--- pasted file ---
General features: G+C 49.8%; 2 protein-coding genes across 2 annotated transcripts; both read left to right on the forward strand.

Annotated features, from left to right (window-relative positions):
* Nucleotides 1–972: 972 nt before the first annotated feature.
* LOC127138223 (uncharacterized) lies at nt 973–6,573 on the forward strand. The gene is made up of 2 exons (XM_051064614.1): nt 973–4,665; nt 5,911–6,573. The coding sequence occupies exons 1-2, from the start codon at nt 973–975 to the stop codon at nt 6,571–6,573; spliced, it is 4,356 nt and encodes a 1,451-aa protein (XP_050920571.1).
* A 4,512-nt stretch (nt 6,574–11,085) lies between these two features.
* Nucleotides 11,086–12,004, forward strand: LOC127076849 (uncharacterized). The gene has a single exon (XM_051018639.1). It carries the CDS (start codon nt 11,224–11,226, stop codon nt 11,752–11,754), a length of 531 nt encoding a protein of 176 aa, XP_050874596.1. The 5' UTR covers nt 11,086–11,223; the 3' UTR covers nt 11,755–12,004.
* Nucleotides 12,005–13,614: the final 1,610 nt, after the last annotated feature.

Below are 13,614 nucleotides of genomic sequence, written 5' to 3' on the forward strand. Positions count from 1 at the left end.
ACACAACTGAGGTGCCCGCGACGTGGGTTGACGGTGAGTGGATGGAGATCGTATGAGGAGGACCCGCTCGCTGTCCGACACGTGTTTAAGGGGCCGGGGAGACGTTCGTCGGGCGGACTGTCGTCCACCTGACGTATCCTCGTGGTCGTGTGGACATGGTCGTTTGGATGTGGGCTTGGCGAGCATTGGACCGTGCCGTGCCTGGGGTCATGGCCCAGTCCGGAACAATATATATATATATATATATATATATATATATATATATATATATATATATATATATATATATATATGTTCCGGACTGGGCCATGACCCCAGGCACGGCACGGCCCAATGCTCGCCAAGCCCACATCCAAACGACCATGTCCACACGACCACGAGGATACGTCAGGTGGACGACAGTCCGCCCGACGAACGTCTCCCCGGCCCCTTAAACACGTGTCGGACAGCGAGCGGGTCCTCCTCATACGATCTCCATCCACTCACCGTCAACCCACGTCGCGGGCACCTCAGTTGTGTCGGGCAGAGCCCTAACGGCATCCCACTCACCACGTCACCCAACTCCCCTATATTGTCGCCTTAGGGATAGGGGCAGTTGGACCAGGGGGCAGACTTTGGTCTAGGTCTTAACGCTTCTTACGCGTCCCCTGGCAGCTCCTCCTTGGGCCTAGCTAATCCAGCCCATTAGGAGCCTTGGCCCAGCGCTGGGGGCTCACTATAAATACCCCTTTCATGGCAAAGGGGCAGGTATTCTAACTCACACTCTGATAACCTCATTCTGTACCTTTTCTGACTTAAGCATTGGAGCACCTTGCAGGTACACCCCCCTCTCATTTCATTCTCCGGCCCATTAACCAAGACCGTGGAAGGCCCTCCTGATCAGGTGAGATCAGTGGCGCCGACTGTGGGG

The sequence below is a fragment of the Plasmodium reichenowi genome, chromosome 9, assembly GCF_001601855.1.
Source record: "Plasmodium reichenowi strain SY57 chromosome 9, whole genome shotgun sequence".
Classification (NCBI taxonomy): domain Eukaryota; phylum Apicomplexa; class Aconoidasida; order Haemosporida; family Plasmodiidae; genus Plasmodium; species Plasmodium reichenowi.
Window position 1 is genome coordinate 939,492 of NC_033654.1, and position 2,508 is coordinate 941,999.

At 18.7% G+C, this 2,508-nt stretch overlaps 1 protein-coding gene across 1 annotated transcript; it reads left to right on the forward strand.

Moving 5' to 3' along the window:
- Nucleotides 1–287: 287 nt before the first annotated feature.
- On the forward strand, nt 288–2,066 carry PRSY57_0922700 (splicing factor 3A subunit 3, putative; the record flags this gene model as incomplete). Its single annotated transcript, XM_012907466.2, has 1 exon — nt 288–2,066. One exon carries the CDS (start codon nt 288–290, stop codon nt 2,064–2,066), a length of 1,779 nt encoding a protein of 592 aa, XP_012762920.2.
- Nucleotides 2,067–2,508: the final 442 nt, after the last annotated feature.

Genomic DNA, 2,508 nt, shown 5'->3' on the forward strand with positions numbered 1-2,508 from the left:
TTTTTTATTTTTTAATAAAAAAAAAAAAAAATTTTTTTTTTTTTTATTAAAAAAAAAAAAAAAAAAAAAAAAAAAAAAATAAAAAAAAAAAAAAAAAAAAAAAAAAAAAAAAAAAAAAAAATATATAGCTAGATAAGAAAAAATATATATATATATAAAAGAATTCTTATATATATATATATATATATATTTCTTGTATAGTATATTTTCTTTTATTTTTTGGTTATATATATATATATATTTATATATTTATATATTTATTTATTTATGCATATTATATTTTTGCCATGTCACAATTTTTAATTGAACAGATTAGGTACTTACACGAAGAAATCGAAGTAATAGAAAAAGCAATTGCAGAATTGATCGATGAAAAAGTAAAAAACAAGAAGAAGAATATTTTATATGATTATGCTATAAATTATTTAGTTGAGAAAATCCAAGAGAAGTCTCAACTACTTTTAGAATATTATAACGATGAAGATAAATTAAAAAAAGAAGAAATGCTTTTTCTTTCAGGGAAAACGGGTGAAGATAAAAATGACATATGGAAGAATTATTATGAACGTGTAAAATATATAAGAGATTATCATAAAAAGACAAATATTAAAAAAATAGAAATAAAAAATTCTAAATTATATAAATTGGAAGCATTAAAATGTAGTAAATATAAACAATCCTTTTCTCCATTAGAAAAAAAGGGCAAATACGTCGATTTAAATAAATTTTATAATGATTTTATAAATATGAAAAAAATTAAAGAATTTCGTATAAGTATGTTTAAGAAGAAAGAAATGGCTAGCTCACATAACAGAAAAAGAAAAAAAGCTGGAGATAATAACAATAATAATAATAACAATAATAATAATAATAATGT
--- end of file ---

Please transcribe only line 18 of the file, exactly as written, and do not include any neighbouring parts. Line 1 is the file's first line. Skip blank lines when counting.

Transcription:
- Nucleotides 2,067–2,508: the final 442 nt, after the last annotated feature.